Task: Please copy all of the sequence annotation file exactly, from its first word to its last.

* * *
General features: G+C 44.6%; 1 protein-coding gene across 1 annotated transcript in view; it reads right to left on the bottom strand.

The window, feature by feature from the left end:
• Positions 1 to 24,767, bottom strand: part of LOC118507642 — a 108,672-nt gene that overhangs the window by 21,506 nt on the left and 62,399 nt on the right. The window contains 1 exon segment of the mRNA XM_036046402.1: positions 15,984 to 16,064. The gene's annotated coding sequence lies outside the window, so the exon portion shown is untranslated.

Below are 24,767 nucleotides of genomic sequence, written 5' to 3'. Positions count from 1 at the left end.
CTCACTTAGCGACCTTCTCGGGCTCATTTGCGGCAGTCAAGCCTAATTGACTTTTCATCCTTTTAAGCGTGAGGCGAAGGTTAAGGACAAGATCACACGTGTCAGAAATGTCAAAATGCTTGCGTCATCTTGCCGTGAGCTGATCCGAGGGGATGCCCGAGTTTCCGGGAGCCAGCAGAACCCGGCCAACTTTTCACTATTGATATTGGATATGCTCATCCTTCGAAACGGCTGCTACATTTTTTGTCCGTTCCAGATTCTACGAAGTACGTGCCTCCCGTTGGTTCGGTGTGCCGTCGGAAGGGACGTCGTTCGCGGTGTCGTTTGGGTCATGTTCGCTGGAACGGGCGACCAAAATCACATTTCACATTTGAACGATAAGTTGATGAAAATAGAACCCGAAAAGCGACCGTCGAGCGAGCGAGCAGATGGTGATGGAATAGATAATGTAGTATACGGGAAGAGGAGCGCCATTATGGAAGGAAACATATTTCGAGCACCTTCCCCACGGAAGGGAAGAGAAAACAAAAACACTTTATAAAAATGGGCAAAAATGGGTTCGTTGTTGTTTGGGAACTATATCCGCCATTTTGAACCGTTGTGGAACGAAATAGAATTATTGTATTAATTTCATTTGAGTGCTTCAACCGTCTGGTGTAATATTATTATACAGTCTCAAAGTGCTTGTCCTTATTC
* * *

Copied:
General features: G+C 44.6%; 1 protein-coding gene across 1 annotated transcript in view; it reads right to left on the bottom strand.

The window, feature by feature from the left end:
• Positions 1 to 24,767, bottom strand: part of LOC118507642 — a 108,672-nt gene that overhangs the window by 21,506 nt on the left and 62,399 nt on the right. The window contains 1 exon segment of the mRNA XM_036046402.1: positions 15,984 to 16,064. The gene's annotated coding sequence lies outside the window, so the exon portion shown is untranslated.

Below are 24,767 nucleotides of genomic sequence, written 5' to 3'. Positions count from 1 at the left end.
CTCACTTAGCGACCTTCTCGGGCTCATTTGCGGCAGTCAAGCCTAATTGACTTTTCATCCTTTTAAGCGTGAGGCGAAGGTTAAGGACAAGATCACACGTGTCAGAAATGTCAAAATGCTTGCGTCATCTTGCCGTGAGCTGATCCGAGGGGATGCCCGAGTTTCCGGGAGCCAGCAGAACCCGGCCAACTTTTCACTATTGATATTGGATATGCTCATCCTTCGAAACGGCTGCTACATTTTTTGTCCGTTCCAGATTCTACGAAGTACGTGCCTCCCGTTGGTTCGGTGTGCCGTCGGAAGGGACGTCGTTCGCGGTGTCGTTTGGGTCATGTTCGCTGGAACGGGCGACCAAAATCACATTTCACATTTGAACGATAAGTTGATGAAAATAGAACCCGAAAAGCGACCGTCGAGCGAGCGAGCAGATGGTGATGGAATAGATAATGTAGTATACGGGAAGAGGAGCGCCATTATGGAAGGAAACATATTTCGAGCACCTTCCCCACGGAAGGGAAGAGAAAACAAAAACACTTTATAAAAATGGGCAAAAATGGGTTCGTTGTTGTTTGGGAACTATATCCGCCATTTTGAACCGTTGTGGAACGAAATAGAATTATTGTATTAATTTCATTTGAGTGCTTCAACCGTCTGGTGTAATATTATTATACAGTCTCAAAGTGCTTGTCCTTATTC